Activists on Reddit have bypassed paywalls to create an open archive of thousands of research articles mentioning the coronavirus, citing ethical reasons. Organisations like WHO are compiling related published research into a unified database.

Individual Intelligence
While our biological vulnerability means we have to self quarantine and deal with our individual existential crises, AI-powered devices enable us stay in touch with others and feel a greater sense of connection. Most people intelligently took balanced measures to self quarantine, follow prescribed hygiene measures, safeguard family members and equip themselves with authentic information from credible sources. On the downside, there were several cases of panic hoarding or believing unverified sources like WhatsApp forwards.

So, what does the future look like?
As our immunity towards the coronavirus will hopefully increase, our resistance towards AI is likely to decrease. While this is a critical time for humans, it's also a crucial time for AI to prove how it can really protect us and not pose a risk to us, despite its potential power.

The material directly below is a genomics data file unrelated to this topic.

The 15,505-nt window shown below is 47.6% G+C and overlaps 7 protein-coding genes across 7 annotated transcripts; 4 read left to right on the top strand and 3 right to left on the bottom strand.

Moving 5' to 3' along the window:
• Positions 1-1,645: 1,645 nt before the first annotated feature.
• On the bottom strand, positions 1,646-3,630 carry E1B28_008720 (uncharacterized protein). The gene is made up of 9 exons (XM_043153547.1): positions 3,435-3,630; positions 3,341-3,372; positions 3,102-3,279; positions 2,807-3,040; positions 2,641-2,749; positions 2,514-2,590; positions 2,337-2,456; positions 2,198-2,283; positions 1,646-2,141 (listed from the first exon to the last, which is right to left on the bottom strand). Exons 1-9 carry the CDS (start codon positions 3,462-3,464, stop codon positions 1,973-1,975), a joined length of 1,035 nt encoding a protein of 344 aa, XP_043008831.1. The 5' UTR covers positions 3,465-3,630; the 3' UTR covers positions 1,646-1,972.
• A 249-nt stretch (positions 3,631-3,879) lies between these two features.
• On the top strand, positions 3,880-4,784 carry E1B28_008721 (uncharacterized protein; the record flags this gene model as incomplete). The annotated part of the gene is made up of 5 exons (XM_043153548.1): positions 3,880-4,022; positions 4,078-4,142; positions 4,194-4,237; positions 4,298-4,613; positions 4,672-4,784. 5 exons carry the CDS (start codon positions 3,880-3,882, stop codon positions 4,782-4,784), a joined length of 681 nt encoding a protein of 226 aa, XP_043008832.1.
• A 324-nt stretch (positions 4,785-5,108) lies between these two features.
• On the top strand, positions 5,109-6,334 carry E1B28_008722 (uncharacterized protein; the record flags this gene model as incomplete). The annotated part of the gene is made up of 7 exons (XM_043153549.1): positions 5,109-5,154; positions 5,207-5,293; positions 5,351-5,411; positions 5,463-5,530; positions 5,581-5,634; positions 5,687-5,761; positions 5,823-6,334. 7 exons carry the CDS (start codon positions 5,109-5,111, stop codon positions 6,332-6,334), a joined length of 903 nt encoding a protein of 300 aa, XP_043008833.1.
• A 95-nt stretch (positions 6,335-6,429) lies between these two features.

Democratisation of AI
There is also going to be a very important shift from a few tech companies controlling the use of AI, to masses taking an active interest and engaging more deeply with it. In the last few days, several tech forums have been offering both discounted and free crash courses on machine learning, coding, website designing, video editing etc. Several people quarantined at home dealing are likely to upgrade their tech skills, especially those from professions where income is at an all-time low because it involves tactile interactions with people.

In this age, those who control algorithms control our reality. Hopefully, with greater understanding of AI, the future of humanity will not be authored by billion dollar tech companies only, but co-created by artists, entrepreneurs, doctors, teachers, lawyers and dreamers.

While AI certainly has its computational advantages, most humans (besides those who hoard toilet paper) thanks to years of evolution and adapting to new challenges have the intelligence and perspective to strategise critically for our individual survival, while maintaining our sense of compassion for the collective. This ability to look beyond the virus of fear and uncertainty is what prevents our otherwise fragile human program from crashing.

Once this viral storm is over and we step out into a time of transition, where many rules will be rewritten, our survival will depend on keeping an open mind to journey fearlessly into a space of bold, new possibilities.

The writer is the founder of Cave of Plato, a forum that explores the nature of reality and the unchartered spaces between philosophy and technology